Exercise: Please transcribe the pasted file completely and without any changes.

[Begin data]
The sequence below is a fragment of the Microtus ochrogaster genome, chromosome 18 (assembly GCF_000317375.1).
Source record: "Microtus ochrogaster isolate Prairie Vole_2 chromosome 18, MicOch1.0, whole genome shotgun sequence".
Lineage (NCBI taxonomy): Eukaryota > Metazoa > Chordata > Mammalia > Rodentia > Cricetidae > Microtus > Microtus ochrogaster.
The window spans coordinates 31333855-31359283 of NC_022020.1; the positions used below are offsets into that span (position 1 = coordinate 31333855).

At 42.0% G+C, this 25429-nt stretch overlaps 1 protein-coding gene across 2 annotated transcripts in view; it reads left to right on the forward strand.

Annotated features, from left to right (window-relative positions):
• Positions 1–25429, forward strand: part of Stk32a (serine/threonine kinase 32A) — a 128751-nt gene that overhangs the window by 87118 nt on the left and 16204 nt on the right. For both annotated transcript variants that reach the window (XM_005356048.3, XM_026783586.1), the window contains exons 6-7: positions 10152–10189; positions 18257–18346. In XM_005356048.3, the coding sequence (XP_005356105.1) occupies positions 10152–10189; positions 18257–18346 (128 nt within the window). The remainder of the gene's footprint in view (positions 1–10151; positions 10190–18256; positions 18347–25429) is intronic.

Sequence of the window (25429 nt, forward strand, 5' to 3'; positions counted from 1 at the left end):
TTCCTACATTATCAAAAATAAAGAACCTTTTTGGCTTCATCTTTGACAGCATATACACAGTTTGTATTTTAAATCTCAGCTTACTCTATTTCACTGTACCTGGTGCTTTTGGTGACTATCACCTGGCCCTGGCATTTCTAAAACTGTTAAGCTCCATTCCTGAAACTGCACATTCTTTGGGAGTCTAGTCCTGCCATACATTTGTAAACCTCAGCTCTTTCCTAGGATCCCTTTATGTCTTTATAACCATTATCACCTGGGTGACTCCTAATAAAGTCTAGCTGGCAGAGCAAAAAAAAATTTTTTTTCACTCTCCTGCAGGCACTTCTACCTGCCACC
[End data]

The sequence below is a fragment of the Microtus ochrogaster genome, chromosome 18 (assembly GCF_000317375.1).
Source record: "Microtus ochrogaster isolate Prairie Vole_2 chromosome 18, MicOch1.0, whole genome shotgun sequence".
Lineage (NCBI taxonomy): Eukaryota > Metazoa > Chordata > Mammalia > Rodentia > Cricetidae > Microtus > Microtus ochrogaster.
The window spans coordinates 31333855-31359283 of NC_022020.1; the positions used below are offsets into that span (position 1 = coordinate 31333855).

At 42.0% G+C, this 25429-nt stretch overlaps 1 protein-coding gene across 2 annotated transcripts in view; it reads left to right on the forward strand.

Annotated features, from left to right (window-relative positions):
• Positions 1–25429, forward strand: part of Stk32a (serine/threonine kinase 32A) — a 128751-nt gene that overhangs the window by 87118 nt on the left and 16204 nt on the right. For both annotated transcript variants that reach the window (XM_005356048.3, XM_026783586.1), the window contains exons 6-7: positions 10152–10189; positions 18257–18346. In XM_005356048.3, the coding sequence (XP_005356105.1) occupies positions 10152–10189; positions 18257–18346 (128 nt within the window). The remainder of the gene's footprint in view (positions 1–10151; positions 10190–18256; positions 18347–25429) is intronic.

Sequence of the window (25429 nt, forward strand, 5' to 3'; positions counted from 1 at the left end):
TTCCTACATTATCAAAAATAAAGAACCTTTTTGGCTTCATCTTTGACAGCATATACACAGTTTGTATTTTAAATCTCAGCTTACTCTATTTCACTGTACCTGGTGCTTTTGGTGACTATCACCTGGCCCTGGCATTTCTAAAACTGTTAAGCTCCATTCCTGAAACTGCACATTCTTTGGGAGTCTAGTCCTGCCATACATTTGTAAACCTCAGCTCTTTCCTAGGATCCCTTTATGTCTTTATAACCATTATCACCTGGGTGACTCCTAATAAAGTCTAGCTGGCAGAGCAAAAAAAAATTTTTTTTCACTCTCCTGCAGGCACTTCTACCTGCCACC